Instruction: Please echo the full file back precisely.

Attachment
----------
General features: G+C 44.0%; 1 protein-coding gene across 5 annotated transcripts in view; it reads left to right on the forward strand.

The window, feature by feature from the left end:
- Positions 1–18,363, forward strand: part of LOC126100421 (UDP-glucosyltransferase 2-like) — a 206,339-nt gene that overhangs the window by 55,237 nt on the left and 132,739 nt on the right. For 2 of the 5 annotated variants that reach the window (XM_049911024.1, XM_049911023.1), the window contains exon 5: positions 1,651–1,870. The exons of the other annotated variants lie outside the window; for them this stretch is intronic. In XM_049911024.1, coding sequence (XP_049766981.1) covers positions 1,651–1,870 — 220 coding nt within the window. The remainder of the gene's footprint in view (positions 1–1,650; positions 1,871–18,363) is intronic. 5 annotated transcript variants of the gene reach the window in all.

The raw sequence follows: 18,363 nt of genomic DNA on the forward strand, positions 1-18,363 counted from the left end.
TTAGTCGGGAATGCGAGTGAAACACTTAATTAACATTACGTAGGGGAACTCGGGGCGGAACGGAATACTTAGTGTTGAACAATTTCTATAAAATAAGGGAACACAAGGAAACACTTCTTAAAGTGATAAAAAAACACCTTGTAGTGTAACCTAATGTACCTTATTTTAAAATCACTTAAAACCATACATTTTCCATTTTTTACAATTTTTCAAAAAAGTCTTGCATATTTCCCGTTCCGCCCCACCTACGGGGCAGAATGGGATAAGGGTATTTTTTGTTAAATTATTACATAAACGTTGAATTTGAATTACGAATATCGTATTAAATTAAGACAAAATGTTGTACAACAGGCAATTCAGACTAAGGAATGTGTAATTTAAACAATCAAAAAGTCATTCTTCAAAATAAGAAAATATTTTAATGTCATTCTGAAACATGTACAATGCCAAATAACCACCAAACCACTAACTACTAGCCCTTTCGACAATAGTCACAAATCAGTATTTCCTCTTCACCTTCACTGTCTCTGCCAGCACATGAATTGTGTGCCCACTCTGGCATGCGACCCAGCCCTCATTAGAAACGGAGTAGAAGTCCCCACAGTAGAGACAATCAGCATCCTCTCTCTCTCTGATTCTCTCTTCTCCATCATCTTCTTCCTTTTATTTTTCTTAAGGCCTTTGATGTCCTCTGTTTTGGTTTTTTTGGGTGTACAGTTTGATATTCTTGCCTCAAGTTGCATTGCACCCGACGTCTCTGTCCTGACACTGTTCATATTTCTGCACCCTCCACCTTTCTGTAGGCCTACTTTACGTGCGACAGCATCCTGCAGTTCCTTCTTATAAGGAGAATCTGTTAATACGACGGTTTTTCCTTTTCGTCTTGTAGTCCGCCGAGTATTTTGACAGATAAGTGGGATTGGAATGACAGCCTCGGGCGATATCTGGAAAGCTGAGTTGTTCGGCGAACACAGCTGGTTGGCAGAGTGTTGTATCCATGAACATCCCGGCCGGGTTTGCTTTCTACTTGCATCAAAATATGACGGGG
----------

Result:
General features: G+C 44.0%; 1 protein-coding gene across 5 annotated transcripts in view; it reads left to right on the forward strand.

The window, feature by feature from the left end:
- Positions 1–18,363, forward strand: part of LOC126100421 (UDP-glucosyltransferase 2-like) — a 206,339-nt gene that overhangs the window by 55,237 nt on the left and 132,739 nt on the right. For 2 of the 5 annotated variants that reach the window (XM_049911024.1, XM_049911023.1), the window contains exon 5: positions 1,651–1,870. The exons of the other annotated variants lie outside the window; for them this stretch is intronic. In XM_049911024.1, coding sequence (XP_049766981.1) covers positions 1,651–1,870 — 220 coding nt within the window. The remainder of the gene's footprint in view (positions 1–1,650; positions 1,871–18,363) is intronic. 5 annotated transcript variants of the gene reach the window in all.

The raw sequence follows: 18,363 nt of genomic DNA on the forward strand, positions 1-18,363 counted from the left end.
TTAGTCGGGAATGCGAGTGAAACACTTAATTAACATTACGTAGGGGAACTCGGGGCGGAACGGAATACTTAGTGTTGAACAATTTCTATAAAATAAGGGAACACAAGGAAACACTTCTTAAAGTGATAAAAAAACACCTTGTAGTGTAACCTAATGTACCTTATTTTAAAATCACTTAAAACCATACATTTTCCATTTTTTACAATTTTTCAAAAAAGTCTTGCATATTTCCCGTTCCGCCCCACCTACGGGGCAGAATGGGATAAGGGTATTTTTTGTTAAATTATTACATAAACGTTGAATTTGAATTACGAATATCGTATTAAATTAAGACAAAATGTTGTACAACAGGCAATTCAGACTAAGGAATGTGTAATTTAAACAATCAAAAAGTCATTCTTCAAAATAAGAAAATATTTTAATGTCATTCTGAAACATGTACAATGCCAAATAACCACCAAACCACTAACTACTAGCCCTTTCGACAATAGTCACAAATCAGTATTTCCTCTTCACCTTCACTGTCTCTGCCAGCACATGAATTGTGTGCCCACTCTGGCATGCGACCCAGCCCTCATTAGAAACGGAGTAGAAGTCCCCACAGTAGAGACAATCAGCATCCTCTCTCTCTCTGATTCTCTCTTCTCCATCATCTTCTTCCTTTTATTTTTCTTAAGGCCTTTGATGTCCTCTGTTTTGGTTTTTTTGGGTGTACAGTTTGATATTCTTGCCTCAAGTTGCATTGCACCCGACGTCTCTGTCCTGACACTGTTCATATTTCTGCACCCTCCACCTTTCTGTAGGCCTACTTTACGTGCGACAGCATCCTGCAGTTCCTTCTTATAAGGAGAATCTGTTAATACGACGGTTTTTCCTTTTCGTCTTGTAGTCCGCCGAGTATTTTGACAGATAAGTGGGATTGGAATGACAGCCTCGGGCGATATCTGGAAAGCTGAGTTGTTCGGCGAACACAGCTGGTTGGCAGAGTGTTGTATCCATGAACATCCCGGCCGGGTTTGCTTTCTACTTGCATCAAAATATGACGGGG